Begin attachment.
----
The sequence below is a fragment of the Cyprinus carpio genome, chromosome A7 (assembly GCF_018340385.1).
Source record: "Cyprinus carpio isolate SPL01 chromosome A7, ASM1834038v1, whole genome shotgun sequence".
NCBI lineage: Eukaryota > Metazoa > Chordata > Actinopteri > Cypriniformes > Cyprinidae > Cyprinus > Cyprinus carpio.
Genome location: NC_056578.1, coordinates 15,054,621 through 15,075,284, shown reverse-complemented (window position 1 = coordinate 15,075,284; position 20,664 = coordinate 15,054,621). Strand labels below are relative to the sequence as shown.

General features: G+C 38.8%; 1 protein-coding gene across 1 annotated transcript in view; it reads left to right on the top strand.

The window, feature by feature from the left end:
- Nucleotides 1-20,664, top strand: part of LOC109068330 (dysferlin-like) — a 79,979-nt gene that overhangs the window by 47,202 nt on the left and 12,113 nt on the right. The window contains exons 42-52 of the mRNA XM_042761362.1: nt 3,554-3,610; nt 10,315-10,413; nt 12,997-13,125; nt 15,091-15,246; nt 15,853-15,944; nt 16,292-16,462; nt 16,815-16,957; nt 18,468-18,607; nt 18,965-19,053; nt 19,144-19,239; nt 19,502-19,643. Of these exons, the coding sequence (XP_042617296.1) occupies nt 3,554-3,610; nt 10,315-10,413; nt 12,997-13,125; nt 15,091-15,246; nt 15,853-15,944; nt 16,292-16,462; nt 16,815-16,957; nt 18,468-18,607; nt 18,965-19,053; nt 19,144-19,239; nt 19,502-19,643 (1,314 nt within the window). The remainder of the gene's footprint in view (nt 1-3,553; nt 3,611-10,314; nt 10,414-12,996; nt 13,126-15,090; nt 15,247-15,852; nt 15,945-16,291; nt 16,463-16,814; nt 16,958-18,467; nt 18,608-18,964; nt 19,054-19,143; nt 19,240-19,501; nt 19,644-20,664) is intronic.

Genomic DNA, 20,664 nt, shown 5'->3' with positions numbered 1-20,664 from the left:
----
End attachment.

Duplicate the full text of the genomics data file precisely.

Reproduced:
The sequence below is a fragment of the Cyprinus carpio genome, chromosome A7 (assembly GCF_018340385.1).
Source record: "Cyprinus carpio isolate SPL01 chromosome A7, ASM1834038v1, whole genome shotgun sequence".
NCBI lineage: Eukaryota > Metazoa > Chordata > Actinopteri > Cypriniformes > Cyprinidae > Cyprinus > Cyprinus carpio.
Genome location: NC_056578.1, coordinates 15,054,621 through 15,075,284, shown reverse-complemented (window position 1 = coordinate 15,075,284; position 20,664 = coordinate 15,054,621). Strand labels below are relative to the sequence as shown.

General features: G+C 38.8%; 1 protein-coding gene across 1 annotated transcript in view; it reads left to right on the top strand.

The window, feature by feature from the left end:
- Nucleotides 1-20,664, top strand: part of LOC109068330 (dysferlin-like) — a 79,979-nt gene that overhangs the window by 47,202 nt on the left and 12,113 nt on the right. The window contains exons 42-52 of the mRNA XM_042761362.1: nt 3,554-3,610; nt 10,315-10,413; nt 12,997-13,125; nt 15,091-15,246; nt 15,853-15,944; nt 16,292-16,462; nt 16,815-16,957; nt 18,468-18,607; nt 18,965-19,053; nt 19,144-19,239; nt 19,502-19,643. Of these exons, the coding sequence (XP_042617296.1) occupies nt 3,554-3,610; nt 10,315-10,413; nt 12,997-13,125; nt 15,091-15,246; nt 15,853-15,944; nt 16,292-16,462; nt 16,815-16,957; nt 18,468-18,607; nt 18,965-19,053; nt 19,144-19,239; nt 19,502-19,643 (1,314 nt within the window). The remainder of the gene's footprint in view (nt 1-3,553; nt 3,611-10,314; nt 10,414-12,996; nt 13,126-15,090; nt 15,247-15,852; nt 15,945-16,291; nt 16,463-16,814; nt 16,958-18,467; nt 18,608-18,964; nt 19,054-19,143; nt 19,240-19,501; nt 19,644-20,664) is intronic.

Genomic DNA, 20,664 nt, shown 5'->3' with positions numbered 1-20,664 from the left: